« ForrigeFortsett »
for the want of that form of structure and principle of combination that would reconcile absolute sovereignty in the nation with sovereignty in the States, as parts of one nation-as consistent and harmonious parts of one supreme sovereignty. This principle, unexplored and unknown before, was developed and displayed, most happily so, in the structure of our confederate and national republic.
“The work, now proposed to be published, will unfold to us all the steps of that diversified analysis and discovery which led to this happy and splendid result.
“Those who think (if any think) that the result itself, namely, the Constitution-of itself and by itself-will be enough for the instruction of mankind on this subject are much mistaken. For there is a vast difference between the knowledge which is acquired analytically, and that which is acquired synthetically; the latter is but isolated knowledge; the former is knowledge that is the consequence of other knowledge. Synthesis gives to us a general truth, but acquired in a mode that is barren of other fruit; analysis not only gives to us the same general truth, but puts us on the track of invention and discovery, and is always fertile of other, and often of better fruit: synthesis carries us to a fountain head, but never beyond ; but analysis carries us beyond, and to the fountain of that fountain ; it places us upon an eminence that
overtops looks the general truth in the wide survey it commands and gives to us; and as to that general truth, it enables us not only to comprehend it more perfectly, but to apply it more successfully. This is at once a branch and the general instrument of that primal philosophy of which Bacon speaks, and whose cultivation he so highly recommends—the philosophy of philosophy ; the common mother of all the sciences, and by which alone their boundaries can be extended. He compares
it to Berecynthia, whom the poets of old fabled to be the mother of all the Gods:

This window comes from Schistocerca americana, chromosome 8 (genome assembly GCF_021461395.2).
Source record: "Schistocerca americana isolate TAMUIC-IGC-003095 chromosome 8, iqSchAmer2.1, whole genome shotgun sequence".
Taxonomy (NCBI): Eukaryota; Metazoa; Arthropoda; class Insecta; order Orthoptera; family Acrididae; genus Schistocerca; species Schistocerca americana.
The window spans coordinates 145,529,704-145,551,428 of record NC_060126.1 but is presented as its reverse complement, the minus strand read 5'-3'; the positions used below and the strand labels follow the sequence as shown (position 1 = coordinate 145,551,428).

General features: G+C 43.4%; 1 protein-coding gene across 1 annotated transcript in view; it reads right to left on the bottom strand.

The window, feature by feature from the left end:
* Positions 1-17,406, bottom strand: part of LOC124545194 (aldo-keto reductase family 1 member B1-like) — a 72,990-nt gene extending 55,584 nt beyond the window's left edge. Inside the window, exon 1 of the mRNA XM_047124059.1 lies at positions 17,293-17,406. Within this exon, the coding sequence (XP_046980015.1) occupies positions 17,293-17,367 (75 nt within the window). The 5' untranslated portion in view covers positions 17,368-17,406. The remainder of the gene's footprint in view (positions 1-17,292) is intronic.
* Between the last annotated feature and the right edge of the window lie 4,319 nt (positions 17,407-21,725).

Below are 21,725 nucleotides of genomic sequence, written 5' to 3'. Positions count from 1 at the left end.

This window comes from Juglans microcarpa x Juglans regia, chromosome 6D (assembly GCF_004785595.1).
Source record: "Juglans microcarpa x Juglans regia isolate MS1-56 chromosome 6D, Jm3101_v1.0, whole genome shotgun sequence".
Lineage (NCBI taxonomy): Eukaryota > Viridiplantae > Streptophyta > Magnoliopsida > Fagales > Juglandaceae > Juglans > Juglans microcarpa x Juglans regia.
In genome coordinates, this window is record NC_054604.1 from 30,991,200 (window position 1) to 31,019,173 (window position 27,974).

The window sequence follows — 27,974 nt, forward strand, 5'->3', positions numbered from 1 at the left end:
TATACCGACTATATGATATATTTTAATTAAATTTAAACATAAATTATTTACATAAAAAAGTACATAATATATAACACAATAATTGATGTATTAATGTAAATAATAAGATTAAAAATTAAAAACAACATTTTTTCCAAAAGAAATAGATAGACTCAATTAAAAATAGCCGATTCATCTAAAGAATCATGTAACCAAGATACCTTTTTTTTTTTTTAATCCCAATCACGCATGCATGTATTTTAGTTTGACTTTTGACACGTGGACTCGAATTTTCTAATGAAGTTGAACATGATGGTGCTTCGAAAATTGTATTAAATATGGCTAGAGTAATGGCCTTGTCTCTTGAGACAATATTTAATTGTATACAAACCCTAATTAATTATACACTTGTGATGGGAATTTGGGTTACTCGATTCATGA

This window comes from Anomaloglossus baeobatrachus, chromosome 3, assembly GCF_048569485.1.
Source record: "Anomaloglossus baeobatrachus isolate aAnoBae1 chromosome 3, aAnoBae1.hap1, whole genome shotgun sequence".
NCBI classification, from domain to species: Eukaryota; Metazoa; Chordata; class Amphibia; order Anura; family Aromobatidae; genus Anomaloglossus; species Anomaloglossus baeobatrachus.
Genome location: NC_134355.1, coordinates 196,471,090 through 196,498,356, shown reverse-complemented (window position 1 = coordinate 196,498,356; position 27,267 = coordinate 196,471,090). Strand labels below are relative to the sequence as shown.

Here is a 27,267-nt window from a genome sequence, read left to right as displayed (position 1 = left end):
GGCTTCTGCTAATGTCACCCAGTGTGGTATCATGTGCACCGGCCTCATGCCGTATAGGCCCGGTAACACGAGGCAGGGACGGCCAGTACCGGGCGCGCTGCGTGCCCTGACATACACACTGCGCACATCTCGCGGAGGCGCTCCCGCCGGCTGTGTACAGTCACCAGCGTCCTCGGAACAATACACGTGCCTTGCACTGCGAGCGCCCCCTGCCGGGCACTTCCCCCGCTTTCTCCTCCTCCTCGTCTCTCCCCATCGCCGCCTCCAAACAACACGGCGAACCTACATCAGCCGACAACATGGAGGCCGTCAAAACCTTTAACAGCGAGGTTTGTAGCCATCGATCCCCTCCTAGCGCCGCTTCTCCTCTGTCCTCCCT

« Omnes cælicolas, omnes supera alta tenentes.
Of such is the nature, and such will be the fruits to mankind, of the work now proposed to be given to the world.
“Further to awaken our sensibility on this subject, I need not remind the Senate how much we owe to a name that is to render the name of this country respectable in every other on this globe; the clarum et venerabile nomen. Nations have lived upon the earth who have become extinct, and been lost to the memory of mankind; but never when the clarum et venerabile nomen had illustrated their annals. The clarum et venerabile nomen is the true elixir of national immortality. What has this country-what can she ever have, that would be an equivalent to her in exchange for the name of her WASHINGTON—that star of stars in the diadems that sparkle on the brow of nations ? Not the diadem that sparkles on the brow of Greece, not the diadem that sparkles on the brow of Rome, has one of equal brilliancy. No: it stands peerless on the earth, and alone in glory. Though it never can be a contest whose name is to do the most honour to our country, and more than all others, to carry her name associated with his, and emblazoned by his, down through all the endless generations of mankind to follow, and all the endless ages of time to come, yet among the names to cluster around his, and to form the constellation (may it multiply to a galaxy) of American worthies, not one will ever shine with a purer, with a brighter, or more inextinguishable lustre than that of MADISON.
"If, then, this appropriation was merely to express a nation's gratitude to a nation's benefactor, it would be the least it would become her to make. But, besides that, we are to consider that it is to purchase for this country, and for mankind, a treasure of instruction, whose value no money can measure, no figures can express.”
This resolution not being finally acted upon before the close of the session, a clause was introduced into the general appropriation bill, and passed on the 3d March, 1837, by which the sum of thirty thousand dollars was appropriated for the purchase of the manuscripts.
In accordance with this law, Mrs. Madison, on the 1st April, 1837, delivered to the Secretary of State, for the United States, the manuscripts described in her conveyance in the following terms: “The Debates of the Convention which framed the Constitution of the United States, prepared by Mr. Madison, together with the Debates taken by him in the Congress of the Confederation in 1782, 1783 and 1787, and selections made by himself, and prepared under his eye from his letters narrating the proceedings of that body during the periods of his service in it, with the Debates in 1776 on the Declaration of Independence by THOMAS JEFFERSON prefixed.” These manuscripts in duplicate were placed in the Department of State.